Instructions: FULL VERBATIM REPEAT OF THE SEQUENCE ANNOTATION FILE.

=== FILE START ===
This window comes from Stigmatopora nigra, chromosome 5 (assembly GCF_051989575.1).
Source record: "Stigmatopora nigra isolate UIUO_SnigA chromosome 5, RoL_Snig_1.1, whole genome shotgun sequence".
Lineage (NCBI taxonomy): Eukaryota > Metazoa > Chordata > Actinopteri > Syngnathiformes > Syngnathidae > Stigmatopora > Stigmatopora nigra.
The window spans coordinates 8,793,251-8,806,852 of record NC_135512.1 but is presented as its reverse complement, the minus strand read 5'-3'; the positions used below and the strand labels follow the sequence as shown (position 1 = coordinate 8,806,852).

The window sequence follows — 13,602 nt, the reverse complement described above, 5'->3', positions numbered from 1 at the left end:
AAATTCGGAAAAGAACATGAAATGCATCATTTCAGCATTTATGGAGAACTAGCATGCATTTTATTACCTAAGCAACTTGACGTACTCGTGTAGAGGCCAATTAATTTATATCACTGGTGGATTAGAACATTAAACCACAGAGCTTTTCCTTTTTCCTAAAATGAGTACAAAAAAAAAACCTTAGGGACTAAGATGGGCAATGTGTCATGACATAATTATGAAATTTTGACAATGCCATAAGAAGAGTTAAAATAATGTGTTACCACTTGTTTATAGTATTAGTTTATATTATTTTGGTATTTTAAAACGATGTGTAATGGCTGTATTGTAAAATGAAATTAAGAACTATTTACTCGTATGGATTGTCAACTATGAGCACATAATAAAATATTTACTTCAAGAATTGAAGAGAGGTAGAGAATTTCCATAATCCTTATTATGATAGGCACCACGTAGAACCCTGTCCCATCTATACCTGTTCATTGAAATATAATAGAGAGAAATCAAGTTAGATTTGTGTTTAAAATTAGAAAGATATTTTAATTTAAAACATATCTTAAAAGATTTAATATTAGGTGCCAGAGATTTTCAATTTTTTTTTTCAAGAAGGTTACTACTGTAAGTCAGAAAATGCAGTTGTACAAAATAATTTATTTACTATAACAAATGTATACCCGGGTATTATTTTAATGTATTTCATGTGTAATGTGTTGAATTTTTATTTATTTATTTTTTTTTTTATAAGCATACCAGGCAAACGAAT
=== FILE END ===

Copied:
This window comes from Stigmatopora nigra, chromosome 5 (assembly GCF_051989575.1).
Source record: "Stigmatopora nigra isolate UIUO_SnigA chromosome 5, RoL_Snig_1.1, whole genome shotgun sequence".
Lineage (NCBI taxonomy): Eukaryota > Metazoa > Chordata > Actinopteri > Syngnathiformes > Syngnathidae > Stigmatopora > Stigmatopora nigra.
The window spans coordinates 8,793,251-8,806,852 of record NC_135512.1 but is presented as its reverse complement, the minus strand read 5'-3'; the positions used below and the strand labels follow the sequence as shown (position 1 = coordinate 8,806,852).

The window sequence follows — 13,602 nt, the reverse complement described above, 5'->3', positions numbered from 1 at the left end:
AAATTCGGAAAAGAACATGAAATGCATCATTTCAGCATTTATGGAGAACTAGCATGCATTTTATTACCTAAGCAACTTGACGTACTCGTGTAGAGGCCAATTAATTTATATCACTGGTGGATTAGAACATTAAACCACAGAGCTTTTCCTTTTTCCTAAAATGAGTACAAAAAAAAAACCTTAGGGACTAAGATGGGCAATGTGTCATGACATAATTATGAAATTTTGACAATGCCATAAGAAGAGTTAAAATAATGTGTTACCACTTGTTTATAGTATTAGTTTATATTATTTTGGTATTTTAAAACGATGTGTAATGGCTGTATTGTAAAATGAAATTAAGAACTATTTACTCGTATGGATTGTCAACTATGAGCACATAATAAAATATTTACTTCAAGAATTGAAGAGAGGTAGAGAATTTCCATAATCCTTATTATGATAGGCACCACGTAGAACCCTGTCCCATCTATACCTGTTCATTGAAATATAATAGAGAGAAATCAAGTTAGATTTGTGTTTAAAATTAGAAAGATATTTTAATTTAAAACATATCTTAAAAGATTTAATATTAGGTGCCAGAGATTTTCAATTTTTTTTTTCAAGAAGGTTACTACTGTAAGTCAGAAAATGCAGTTGTACAAAATAATTTATTTACTATAACAAATGTATACCCGGGTATTATTTTAATGTATTTCATGTGTAATGTGTTGAATTTTTATTTATTTATTTTTTTTTTTATAAGCATACCAGGCAAACGAAT